I’m sitting on a hillside full of sun and grass and tiny field flowers– the guy beside me is pushing me to consider the futility of being in love with this other beautiful friend of mine, whom I’ve been devoted to for ages (in the dream this part is played by johnny depp)– he says, this other guy, he’s gay, you know, right? and I sort of stop and stutter. I don’t know that I did know– I think I just thought he was too beautiful for me– but this has made me stop and look at it all again– just as he has, this other friend of mine. and then I have to wonder why he even cares– I mean, he could just care, but I get a kind of suspicion that he cares— and just like that, it’s amazing how easy, all of my affection begins to trickle over from one to another, flooding a field that’s stood dry and empty. and I’m sitting there on the actual hillside, pulling clover leaves and inspecting them in embarrassment as I tell him how I think now that I’ve kept my heart put away all this time because in truth I am so unbearably soft-hearted– that’s the word I use in the dream, “soft-hearted,” tho it sounds strange to me now and I doubt I’d ever use it with a straight face to describe myself.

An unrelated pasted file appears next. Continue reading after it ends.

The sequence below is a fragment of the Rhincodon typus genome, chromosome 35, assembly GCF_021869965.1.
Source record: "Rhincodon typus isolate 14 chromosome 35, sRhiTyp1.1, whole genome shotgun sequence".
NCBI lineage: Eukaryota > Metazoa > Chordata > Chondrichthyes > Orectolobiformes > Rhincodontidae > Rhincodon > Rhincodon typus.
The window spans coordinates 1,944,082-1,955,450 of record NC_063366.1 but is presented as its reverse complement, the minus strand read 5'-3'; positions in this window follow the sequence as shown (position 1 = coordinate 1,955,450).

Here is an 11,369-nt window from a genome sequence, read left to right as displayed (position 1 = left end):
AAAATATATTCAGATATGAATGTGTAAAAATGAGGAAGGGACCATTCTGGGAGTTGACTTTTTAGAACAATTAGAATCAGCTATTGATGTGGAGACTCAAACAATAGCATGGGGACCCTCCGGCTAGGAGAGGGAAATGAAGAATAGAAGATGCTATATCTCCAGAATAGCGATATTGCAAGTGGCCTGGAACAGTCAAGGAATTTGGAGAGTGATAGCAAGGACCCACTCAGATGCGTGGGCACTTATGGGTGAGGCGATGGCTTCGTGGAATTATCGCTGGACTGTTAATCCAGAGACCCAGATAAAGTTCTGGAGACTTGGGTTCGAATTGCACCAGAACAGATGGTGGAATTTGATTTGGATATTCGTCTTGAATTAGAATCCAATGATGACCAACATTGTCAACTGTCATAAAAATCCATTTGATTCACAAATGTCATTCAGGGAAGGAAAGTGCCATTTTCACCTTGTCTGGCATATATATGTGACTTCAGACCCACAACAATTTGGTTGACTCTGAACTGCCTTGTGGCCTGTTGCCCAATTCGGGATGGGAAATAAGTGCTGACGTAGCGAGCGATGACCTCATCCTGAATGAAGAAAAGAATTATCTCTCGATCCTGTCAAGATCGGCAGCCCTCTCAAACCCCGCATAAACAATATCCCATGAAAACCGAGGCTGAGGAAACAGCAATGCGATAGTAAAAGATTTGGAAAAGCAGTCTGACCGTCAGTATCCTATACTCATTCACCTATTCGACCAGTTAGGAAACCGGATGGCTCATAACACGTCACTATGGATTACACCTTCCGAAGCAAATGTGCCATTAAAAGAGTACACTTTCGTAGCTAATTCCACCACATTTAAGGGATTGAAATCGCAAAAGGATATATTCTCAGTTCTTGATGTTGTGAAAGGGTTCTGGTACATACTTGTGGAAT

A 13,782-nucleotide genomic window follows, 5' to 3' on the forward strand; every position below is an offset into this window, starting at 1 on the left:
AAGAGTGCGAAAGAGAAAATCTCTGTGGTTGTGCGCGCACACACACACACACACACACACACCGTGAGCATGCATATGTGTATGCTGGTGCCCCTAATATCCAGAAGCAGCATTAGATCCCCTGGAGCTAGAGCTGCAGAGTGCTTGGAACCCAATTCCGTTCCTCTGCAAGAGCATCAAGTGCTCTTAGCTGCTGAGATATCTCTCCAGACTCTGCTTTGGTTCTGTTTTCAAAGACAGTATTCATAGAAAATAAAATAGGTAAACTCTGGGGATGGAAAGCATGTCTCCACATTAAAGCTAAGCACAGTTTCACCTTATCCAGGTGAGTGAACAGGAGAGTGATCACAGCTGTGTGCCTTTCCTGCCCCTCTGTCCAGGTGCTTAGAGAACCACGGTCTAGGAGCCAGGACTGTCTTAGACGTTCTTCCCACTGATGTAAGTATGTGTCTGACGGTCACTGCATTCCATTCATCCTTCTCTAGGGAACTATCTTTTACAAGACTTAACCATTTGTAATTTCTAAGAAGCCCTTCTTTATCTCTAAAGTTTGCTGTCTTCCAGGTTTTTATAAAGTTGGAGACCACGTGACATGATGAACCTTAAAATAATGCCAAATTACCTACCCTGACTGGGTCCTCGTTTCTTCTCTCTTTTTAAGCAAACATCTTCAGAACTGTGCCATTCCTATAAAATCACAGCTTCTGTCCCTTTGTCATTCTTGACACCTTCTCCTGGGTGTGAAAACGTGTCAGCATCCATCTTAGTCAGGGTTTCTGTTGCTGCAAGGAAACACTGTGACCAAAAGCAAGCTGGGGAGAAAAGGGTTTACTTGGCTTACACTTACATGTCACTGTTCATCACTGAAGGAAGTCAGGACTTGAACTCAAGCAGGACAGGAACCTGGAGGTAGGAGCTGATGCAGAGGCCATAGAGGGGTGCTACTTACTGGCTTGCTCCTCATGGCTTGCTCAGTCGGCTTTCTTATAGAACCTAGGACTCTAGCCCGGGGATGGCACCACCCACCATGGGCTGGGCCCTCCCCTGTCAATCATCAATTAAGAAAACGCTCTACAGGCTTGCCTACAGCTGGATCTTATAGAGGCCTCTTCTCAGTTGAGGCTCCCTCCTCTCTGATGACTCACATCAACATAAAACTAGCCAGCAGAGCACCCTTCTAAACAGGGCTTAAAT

I’m having an affair with a professor who’s nearing retirement– the grotesque differential of our ages and the fact that he’s married put me off somewhat, I’ll own– but then, when I’m in his presence, I’m compelled by his personal magnetism, pulled to him irresistibly. but also I’m tired of waiting around for him to get to me– after all his more important buisiness, lecturing and so on– so I go to campus to find him, feeling bold and confident. only when I see him evidently busy and important, all he says to me is, “did you translate your joke?” and then my heart sinks, because I remember that I’ve been given this tiny piece of homework to do, so small, two lines only to be translated into an obscure eastern european language– and I’ve forgotten to do it. so I go off then to take care of it, this one little responsibility of mine in the complicated heist-type thing we’re planning– my part to waylay the foreign personnage by telling him this joke, and then, once he’s distracted, all the other cogs can move into place. but first I’ve got to translate it. so off I go to the library of this tiny liberal arts college, in search of a dictionary of… not moldovan, some other language whose name starts with an M… probably made-up. and I’m browsing the reference works that are stacked on top of the old card catalogs, but there are all these dumb happy students standing around the place, going through the card catalog in a leisurely manner and yammering away– so annoying– so at last I grab my dictionary on the obscure M language and go off to find a quiet place to write my translation. but there are these dumb happy leisurely students seemingly everywhere I look, clustering together at tables in twos and threes and big cumbersome groups– one of these last is strung along one long side of a library study table, all facing in the same direction– so I look off, trying to determine the object of their gaze, but all I can see is a carnival set up on the horizon– and I choose a chair very near the end and sit down close to the table’s edge so as not to impede their view.